South Africa is running out of options, bank warns

National Treasury is facing an extremely tight budget with little to no room to manoeuvre, says Nedbank – which may force the country down one of two unpopular paths in the coming years: issue foreign currency bonds, or head to global financiers like the International Monetary Fund (IMF) for help.

Either route is not great for South Africa, the bank said, with the former carrying interest rate and currency mismatch risks, and the latter bringing terms and conditions that will be political poison – particularly with elections coming up.

However, unless government can bring spending under control, these may be the only options left, Nedbank warned.

The background to this view simple: the economic impact of Covid-19 has been, and will continue to be severe. The economy is in decline, revenue collection is slipping, and the budget deficit is ballooning as spending increases.

“National Treasury’s ‘slow’ scenario, under which real GDP plunges by 12.1% in 2020, seems plausible, although our forecast is a lower -8.1%,” Nedbank said.

“Government projects the main budget deficit to more than double to 14.6% in 2020/21 compared with the 6.8% estimated in the February 2020 budget, with wider outcomes also expected in 2021/22 and 2022/23,” it said.

The driving forces behind this growing deficit are:

  • Bailouts being paid to failing state enterprises;
  • The public sector wage bill;
  • Social transfers; and
  • Debt service costs.

Nedbank noted that in 2019/20, bailouts to state companies amounted to R59.8 billion and accounted for 18% of the main budget shortfall. They totalled R187.4 billion between 2000/01 and 2019/20, with most of the amount going to Eskom.

The latter three points have taken up more than 70% of main budget revenue over the past decade, Nedbank said, and the figure will exceed 95% in 2020/21.

Notably, the revenue plunge as a result of the most recent economic turmoil will push the public wage bill to 52% of budget revenue, while higher transfers to households will also contribute.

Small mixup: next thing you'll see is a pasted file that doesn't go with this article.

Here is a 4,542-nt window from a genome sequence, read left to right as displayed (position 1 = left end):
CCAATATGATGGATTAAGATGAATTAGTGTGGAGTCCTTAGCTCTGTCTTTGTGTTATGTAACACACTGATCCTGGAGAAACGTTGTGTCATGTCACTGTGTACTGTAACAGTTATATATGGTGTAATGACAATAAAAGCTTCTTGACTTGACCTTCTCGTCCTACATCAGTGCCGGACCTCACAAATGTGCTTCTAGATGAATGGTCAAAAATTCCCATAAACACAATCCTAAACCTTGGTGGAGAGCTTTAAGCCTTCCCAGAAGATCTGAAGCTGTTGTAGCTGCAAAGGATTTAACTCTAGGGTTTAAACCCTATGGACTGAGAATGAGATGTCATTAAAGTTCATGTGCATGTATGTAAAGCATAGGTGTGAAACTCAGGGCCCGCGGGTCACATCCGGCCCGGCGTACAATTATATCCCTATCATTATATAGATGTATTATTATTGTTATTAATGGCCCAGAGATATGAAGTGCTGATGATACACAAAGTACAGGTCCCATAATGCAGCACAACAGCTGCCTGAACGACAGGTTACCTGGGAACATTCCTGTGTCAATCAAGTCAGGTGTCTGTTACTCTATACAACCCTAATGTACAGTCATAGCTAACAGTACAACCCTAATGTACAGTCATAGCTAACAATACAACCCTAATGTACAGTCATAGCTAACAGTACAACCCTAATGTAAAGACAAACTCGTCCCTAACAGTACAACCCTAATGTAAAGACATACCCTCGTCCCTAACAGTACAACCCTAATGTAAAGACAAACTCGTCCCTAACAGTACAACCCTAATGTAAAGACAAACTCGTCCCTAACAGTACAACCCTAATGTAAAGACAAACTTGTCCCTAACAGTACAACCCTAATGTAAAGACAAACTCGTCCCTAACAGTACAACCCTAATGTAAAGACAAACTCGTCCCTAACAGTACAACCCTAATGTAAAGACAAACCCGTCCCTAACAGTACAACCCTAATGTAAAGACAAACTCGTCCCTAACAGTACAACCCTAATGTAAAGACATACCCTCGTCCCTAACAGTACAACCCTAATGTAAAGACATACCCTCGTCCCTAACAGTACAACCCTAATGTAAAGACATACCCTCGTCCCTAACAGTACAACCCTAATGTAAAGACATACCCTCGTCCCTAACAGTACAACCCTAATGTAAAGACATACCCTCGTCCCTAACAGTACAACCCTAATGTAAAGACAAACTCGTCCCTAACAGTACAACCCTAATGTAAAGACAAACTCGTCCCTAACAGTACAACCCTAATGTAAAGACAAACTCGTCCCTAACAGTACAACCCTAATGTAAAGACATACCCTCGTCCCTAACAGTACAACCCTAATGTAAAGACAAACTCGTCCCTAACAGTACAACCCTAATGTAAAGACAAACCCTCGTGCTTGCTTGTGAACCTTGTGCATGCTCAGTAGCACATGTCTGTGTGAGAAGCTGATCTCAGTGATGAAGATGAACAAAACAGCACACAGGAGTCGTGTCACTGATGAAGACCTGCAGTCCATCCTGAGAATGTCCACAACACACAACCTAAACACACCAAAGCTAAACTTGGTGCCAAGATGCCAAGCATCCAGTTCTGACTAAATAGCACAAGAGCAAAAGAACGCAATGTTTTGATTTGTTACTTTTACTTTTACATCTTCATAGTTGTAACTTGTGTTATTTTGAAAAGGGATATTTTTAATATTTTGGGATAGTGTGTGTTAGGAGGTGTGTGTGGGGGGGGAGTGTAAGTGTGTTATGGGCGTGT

“This proportion excludes the planned reduction of the national wage bill by a net R600 million, which, if achieved, will have only a negligible effect on the R567 billion consolidated wage bill,” the bank said.

Few options on the table

Nedbank said that if government fails to consolidate public expenditure, its ability to finance the budget deficit through local currency bonds will take a heavy hit, adding that foreign bond holders have already significantly reduced their exposure to government bonds.

Data points to foreign investors not returning to South African shores speedily as it is, and with the country’s poor growth outlook, all the effort needs to be placed on containing public expenditure, it said.

However, this is far easier said than done, and government’s resolve to restrict something like growth in the public sector wage bill and income transfers will be tested ahead of the 2021 local government elections and the 2024 national poll.

“Given limited appetite among foreign portfolio investors for local currencies bonds, failure to reduce spending will leave government with only two funding options: Increase issuance of foreign currency bonds, which carries interest-rate and currency-mismatch risks, or request a fully fledged concessional multilateral facility,” the bank said.

Assessing the political noise around the IMF’s Covid-19 loan, Nedbank said that political resistance to secure a formal IMF facility “will be fierce”. However, in the event of high foreign-currency borrowing costs, the South African government will be faced with limited choices.

“It is therefore increasingly clear that it is time for South Africa to familiarise itself with the corridors of the Washington institutions. Political resistance will only delay what is likely to be an inevitable fate,” it said.

“Fiscal reform will be formidable but not unattainable.”

Read: IMF urges South Africa to make reforms

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South Africa is running out of options, bank warns